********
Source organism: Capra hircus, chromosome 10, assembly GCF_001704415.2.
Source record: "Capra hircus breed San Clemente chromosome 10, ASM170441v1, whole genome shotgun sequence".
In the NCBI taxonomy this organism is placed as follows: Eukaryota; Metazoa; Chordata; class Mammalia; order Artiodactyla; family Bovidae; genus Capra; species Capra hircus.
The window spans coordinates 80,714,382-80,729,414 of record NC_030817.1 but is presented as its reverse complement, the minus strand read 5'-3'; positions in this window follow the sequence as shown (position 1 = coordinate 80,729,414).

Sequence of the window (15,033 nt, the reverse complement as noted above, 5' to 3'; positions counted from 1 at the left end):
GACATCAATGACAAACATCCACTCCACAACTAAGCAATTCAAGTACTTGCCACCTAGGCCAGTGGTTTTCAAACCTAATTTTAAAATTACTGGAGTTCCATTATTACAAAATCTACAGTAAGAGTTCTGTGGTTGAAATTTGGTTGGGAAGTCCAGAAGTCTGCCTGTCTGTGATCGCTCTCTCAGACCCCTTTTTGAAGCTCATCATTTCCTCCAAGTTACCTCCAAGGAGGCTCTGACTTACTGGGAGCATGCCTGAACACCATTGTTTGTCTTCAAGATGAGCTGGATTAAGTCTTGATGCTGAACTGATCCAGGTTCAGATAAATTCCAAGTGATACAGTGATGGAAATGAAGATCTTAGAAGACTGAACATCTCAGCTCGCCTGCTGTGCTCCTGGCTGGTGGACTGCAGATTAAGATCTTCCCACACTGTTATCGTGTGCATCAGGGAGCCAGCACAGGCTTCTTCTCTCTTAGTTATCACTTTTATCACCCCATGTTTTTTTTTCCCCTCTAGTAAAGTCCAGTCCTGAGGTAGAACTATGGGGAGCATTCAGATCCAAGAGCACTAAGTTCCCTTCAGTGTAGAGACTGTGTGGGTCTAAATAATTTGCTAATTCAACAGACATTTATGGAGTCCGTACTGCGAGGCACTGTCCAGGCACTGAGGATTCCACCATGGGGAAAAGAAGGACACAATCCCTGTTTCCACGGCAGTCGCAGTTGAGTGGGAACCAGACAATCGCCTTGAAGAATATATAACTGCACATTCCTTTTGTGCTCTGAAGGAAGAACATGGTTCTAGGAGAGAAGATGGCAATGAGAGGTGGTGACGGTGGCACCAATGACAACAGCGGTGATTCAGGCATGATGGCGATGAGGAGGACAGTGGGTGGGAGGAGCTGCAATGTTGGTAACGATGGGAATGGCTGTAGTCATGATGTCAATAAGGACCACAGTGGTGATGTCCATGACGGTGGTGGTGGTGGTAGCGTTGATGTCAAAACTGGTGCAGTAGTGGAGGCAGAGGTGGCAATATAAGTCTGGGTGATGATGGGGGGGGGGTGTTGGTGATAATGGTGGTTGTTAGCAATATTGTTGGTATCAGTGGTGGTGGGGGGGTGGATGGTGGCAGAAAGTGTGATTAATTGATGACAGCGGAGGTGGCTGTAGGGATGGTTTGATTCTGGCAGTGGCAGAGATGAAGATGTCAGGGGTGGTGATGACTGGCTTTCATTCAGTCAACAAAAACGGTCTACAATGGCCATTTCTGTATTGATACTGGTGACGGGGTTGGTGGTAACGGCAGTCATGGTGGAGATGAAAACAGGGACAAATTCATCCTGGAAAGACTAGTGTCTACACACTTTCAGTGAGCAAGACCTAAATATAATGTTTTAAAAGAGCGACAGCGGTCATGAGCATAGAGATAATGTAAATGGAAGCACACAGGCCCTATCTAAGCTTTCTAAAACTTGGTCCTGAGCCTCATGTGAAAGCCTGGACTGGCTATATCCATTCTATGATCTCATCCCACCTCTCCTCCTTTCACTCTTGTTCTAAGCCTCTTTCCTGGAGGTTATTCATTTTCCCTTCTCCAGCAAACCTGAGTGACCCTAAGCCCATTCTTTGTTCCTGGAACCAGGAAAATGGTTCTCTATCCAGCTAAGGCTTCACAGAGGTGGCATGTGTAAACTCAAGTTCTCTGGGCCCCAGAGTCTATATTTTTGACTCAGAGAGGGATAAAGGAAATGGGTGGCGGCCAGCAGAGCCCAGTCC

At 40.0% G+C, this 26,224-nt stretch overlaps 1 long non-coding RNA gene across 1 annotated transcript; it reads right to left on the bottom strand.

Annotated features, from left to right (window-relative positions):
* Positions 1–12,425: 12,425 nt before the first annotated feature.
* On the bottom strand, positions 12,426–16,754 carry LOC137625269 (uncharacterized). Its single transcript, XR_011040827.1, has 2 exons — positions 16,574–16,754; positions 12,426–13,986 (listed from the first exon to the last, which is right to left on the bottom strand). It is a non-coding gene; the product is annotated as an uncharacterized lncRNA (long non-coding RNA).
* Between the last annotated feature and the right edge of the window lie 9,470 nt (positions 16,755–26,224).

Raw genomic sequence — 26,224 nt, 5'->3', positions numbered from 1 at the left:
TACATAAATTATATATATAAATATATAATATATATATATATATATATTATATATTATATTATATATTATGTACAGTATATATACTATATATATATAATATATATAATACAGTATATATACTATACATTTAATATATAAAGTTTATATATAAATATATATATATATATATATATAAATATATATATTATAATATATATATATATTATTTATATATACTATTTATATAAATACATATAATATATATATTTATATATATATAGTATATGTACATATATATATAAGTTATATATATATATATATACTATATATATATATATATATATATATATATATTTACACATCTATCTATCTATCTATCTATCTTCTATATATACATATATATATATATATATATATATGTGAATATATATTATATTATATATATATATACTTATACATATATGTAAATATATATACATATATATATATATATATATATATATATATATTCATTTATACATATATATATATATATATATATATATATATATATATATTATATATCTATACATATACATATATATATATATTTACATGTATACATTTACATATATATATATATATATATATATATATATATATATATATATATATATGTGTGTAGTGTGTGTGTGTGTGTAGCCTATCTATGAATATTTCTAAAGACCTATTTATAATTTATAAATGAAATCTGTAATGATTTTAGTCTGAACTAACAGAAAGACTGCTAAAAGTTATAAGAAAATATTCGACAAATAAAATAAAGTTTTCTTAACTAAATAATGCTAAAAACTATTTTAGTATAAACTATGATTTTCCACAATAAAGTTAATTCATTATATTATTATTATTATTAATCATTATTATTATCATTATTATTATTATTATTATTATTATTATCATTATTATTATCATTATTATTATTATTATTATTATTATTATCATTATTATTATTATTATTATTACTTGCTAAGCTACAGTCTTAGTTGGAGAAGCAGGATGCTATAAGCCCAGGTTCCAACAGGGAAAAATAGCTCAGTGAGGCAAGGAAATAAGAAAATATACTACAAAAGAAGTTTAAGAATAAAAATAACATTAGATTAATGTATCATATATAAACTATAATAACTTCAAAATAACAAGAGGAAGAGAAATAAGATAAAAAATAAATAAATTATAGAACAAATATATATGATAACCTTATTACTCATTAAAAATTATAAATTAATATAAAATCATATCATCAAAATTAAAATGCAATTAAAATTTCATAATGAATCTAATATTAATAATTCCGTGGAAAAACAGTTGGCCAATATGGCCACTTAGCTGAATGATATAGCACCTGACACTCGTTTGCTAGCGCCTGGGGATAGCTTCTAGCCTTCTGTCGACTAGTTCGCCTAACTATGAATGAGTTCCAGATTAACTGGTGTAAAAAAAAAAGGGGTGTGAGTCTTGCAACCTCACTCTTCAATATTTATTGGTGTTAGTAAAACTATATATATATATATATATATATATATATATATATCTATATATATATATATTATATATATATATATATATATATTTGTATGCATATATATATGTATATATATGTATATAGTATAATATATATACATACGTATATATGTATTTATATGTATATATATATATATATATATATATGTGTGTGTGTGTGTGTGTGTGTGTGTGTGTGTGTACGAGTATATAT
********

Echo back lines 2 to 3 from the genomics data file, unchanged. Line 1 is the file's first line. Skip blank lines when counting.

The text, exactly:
Source record: "Capra hircus breed San Clemente chromosome 10, ASM170441v1, whole genome shotgun sequence".
In the NCBI taxonomy this organism is placed as follows: Eukaryota; Metazoa; Chordata; class Mammalia; order Artiodactyla; family Bovidae; genus Capra; species Capra hircus.